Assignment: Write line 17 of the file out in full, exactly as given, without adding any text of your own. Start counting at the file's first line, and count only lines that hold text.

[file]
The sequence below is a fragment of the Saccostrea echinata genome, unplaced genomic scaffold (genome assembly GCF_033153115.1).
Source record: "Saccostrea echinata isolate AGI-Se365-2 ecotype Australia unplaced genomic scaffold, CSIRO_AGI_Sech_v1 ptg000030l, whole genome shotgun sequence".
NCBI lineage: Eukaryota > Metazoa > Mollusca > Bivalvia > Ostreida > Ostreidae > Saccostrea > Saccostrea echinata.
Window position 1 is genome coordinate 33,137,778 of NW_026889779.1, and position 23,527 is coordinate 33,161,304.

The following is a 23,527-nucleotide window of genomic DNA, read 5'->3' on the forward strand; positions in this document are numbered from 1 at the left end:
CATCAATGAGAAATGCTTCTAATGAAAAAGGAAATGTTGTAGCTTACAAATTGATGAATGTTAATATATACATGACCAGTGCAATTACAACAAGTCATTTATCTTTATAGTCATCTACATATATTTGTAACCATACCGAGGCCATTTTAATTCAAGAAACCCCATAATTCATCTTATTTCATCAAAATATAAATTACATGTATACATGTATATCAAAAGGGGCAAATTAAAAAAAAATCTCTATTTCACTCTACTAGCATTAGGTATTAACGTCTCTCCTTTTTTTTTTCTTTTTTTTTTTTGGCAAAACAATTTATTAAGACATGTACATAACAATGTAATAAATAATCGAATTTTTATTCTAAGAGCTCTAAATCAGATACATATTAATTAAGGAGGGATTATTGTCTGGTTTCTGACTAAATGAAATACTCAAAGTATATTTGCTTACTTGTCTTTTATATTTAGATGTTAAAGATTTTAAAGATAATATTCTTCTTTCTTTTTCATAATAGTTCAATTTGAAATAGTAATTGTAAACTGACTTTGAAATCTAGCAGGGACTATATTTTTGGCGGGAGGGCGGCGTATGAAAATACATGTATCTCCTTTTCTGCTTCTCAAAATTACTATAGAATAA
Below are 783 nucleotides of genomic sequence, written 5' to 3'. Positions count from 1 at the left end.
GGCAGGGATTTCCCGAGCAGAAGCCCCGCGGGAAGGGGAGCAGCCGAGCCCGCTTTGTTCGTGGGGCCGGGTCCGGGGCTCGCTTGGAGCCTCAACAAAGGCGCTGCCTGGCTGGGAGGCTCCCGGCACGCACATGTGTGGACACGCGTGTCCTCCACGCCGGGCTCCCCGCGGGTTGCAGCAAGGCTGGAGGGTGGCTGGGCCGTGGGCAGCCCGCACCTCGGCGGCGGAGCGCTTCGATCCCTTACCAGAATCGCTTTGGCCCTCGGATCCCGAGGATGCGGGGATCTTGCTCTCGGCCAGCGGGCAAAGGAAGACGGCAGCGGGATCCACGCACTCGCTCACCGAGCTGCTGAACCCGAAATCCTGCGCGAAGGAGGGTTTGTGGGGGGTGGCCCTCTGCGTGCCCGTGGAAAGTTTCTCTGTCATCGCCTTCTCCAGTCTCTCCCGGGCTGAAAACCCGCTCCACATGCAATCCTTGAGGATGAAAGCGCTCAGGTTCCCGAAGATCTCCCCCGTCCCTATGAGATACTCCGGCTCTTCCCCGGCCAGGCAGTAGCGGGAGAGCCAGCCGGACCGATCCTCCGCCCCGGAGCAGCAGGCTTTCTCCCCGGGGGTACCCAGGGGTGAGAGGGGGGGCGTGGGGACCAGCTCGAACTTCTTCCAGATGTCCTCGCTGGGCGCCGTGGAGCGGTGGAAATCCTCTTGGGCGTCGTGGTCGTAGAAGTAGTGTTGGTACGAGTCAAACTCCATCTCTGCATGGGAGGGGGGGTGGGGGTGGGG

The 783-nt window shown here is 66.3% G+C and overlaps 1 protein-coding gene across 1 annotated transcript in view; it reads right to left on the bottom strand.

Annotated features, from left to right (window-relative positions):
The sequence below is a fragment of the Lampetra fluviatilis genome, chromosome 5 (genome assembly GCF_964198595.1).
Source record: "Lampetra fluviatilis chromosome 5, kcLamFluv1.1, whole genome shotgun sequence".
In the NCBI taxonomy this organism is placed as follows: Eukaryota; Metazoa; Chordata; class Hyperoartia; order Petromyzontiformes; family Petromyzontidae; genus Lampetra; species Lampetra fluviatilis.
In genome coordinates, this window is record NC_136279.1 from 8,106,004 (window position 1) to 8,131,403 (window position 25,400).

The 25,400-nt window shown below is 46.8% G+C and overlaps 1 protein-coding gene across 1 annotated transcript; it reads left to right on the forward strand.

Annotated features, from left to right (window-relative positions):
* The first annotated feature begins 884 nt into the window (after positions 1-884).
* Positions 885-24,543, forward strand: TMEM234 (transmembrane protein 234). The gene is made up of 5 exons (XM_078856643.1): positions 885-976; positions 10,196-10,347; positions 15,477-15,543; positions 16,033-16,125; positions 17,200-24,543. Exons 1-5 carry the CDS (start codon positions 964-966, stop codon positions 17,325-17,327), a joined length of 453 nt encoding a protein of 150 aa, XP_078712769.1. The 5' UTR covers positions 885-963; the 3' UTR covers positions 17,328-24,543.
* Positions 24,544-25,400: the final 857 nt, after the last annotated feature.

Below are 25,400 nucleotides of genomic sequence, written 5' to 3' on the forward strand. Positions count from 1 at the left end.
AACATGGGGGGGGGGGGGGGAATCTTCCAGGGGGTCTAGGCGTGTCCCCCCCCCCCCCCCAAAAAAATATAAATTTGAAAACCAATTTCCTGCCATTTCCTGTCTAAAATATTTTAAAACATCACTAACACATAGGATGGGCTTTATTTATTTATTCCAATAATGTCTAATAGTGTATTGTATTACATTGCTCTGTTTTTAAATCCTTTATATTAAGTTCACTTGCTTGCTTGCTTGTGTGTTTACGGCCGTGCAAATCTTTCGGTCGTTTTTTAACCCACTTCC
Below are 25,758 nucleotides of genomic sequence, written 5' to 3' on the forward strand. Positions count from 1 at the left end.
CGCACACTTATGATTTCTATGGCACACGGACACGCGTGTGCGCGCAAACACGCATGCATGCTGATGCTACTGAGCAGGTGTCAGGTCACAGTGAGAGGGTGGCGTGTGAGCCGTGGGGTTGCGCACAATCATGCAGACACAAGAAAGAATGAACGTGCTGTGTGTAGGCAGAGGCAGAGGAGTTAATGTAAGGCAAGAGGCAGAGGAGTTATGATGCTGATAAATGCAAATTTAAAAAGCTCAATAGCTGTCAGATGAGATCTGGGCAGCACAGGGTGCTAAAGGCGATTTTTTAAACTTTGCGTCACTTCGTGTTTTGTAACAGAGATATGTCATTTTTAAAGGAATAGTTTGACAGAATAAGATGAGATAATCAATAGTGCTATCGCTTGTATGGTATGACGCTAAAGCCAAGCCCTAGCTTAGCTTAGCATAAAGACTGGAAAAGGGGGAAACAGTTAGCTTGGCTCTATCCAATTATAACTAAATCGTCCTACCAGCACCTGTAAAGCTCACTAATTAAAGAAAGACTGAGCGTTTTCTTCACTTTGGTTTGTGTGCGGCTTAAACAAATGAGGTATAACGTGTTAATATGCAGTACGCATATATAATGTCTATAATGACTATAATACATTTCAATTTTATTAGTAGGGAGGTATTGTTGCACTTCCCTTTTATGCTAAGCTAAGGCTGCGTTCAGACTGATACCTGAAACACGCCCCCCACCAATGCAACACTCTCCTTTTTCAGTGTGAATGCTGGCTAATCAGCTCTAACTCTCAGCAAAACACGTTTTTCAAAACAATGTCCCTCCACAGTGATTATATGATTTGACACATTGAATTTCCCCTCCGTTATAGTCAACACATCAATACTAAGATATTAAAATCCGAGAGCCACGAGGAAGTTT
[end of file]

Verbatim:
* The first annotated feature begins 884 nt into the window (after positions 1-884).